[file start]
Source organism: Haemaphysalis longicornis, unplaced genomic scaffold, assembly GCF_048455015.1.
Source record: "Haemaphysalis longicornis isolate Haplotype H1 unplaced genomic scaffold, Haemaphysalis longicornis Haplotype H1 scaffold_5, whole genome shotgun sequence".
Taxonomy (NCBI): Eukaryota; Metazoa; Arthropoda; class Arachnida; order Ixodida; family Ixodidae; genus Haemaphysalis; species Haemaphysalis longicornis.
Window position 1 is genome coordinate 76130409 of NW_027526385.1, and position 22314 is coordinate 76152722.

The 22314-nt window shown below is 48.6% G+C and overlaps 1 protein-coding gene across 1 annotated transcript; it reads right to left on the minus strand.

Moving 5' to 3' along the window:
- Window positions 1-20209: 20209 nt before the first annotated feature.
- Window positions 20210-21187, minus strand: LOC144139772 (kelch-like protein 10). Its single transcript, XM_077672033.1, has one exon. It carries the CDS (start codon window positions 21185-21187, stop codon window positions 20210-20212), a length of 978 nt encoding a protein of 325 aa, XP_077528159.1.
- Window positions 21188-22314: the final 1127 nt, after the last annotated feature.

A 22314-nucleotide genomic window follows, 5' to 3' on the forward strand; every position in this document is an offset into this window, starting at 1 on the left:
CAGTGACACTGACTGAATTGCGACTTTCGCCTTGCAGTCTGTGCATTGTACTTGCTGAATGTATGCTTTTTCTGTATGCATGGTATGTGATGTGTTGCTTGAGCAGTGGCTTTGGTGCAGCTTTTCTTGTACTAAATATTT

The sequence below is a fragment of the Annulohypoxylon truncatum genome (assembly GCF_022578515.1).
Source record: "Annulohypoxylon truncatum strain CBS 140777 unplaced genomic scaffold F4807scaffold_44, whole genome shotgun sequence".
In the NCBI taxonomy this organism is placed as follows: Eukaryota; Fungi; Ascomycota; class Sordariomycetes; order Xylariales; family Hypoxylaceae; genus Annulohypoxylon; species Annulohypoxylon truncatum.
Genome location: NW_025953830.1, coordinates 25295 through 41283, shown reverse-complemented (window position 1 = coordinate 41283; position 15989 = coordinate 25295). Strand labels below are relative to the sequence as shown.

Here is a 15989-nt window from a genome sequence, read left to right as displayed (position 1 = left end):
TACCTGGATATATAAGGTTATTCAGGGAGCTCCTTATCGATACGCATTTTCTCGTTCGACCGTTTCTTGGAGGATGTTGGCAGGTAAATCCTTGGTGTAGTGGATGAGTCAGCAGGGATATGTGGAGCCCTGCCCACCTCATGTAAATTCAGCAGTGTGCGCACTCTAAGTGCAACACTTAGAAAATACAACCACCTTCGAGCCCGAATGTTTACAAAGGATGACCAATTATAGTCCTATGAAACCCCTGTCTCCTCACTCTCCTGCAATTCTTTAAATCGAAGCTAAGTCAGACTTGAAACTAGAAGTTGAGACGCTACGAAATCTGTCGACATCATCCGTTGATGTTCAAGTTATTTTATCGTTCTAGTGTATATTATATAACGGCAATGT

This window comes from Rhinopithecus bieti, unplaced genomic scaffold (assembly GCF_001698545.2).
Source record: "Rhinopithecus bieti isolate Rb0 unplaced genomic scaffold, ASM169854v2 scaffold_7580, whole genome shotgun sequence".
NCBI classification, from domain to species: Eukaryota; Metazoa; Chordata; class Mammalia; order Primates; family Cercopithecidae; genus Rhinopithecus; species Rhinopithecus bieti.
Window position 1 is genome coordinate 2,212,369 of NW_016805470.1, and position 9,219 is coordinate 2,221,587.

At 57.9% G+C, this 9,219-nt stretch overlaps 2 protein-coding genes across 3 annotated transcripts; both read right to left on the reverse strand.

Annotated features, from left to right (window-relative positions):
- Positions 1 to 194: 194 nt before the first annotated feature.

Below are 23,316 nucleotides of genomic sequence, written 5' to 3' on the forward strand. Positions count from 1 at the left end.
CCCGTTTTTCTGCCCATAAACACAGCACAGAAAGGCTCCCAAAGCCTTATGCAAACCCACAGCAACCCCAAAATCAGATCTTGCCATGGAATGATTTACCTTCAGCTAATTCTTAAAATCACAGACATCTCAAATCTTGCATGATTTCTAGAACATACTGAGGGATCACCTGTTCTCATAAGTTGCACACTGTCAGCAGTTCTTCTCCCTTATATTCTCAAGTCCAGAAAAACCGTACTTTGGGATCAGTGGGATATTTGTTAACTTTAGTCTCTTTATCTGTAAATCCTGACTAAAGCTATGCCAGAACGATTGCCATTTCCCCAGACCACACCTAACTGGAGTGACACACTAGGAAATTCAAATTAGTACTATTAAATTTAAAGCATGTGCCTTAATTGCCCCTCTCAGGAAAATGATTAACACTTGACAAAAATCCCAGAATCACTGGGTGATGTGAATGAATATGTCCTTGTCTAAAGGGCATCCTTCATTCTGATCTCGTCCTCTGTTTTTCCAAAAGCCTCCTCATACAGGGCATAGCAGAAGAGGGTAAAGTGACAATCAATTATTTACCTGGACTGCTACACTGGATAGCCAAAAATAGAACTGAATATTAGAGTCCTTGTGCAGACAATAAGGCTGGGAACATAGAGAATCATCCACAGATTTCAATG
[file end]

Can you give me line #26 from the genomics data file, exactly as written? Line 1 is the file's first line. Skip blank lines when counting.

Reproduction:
CCCGTTTTTCTGCCCATAAACACAGCACAGAAAGGCTCCCAAAGCCTTATGCAAACCCACAGCAACCCCAAAATCAGATCTTGCCATGGAATGATTTACCTTCAGCTAATTCTTAAAATCACAGACATCTCAAATCTTGCATGATTTCTAGAACATACTGAGGGATCACCTGTTCTCATAAGTTGCACACTGTCAGCAGTTCTTCTCCCTTATATTCTCAAGTCCAGAAAAACCGTACTTTGGGATCAGTGGGATATTTGTTAACTTTAGTCTCTTTATCTGTAAATCCTGACTAAAGCTATGCCAGAACGATTGCCATTTCCCCAGACCACACCTAACTGGAGTGACACACTAGGAAATTCAAATTAGTACTATTAAATTTAAAGCATGTGCCTTAATTGCCCCTCTCAGGAAAATGATTAACACTTGACAAAAATCCCAGAATCACTGGGTGATGTGAATGAATATGTCCTTGTCTAAAGGGCATCCTTCATTCTGATCTCGTCCTCTGTTTTTCCAAAAGCCTCCTCATACAGGGCATAGCAGAAGAGGGTAAAGTGACAATCAATTATTTACCTGGACTGCTACACTGGATAGCCAAAAATAGAACTGAATATTAGAGTCCTTGTGCAGACAATAAGGCTGGGAACATAGAGAATCATCCACAGATTTCAATG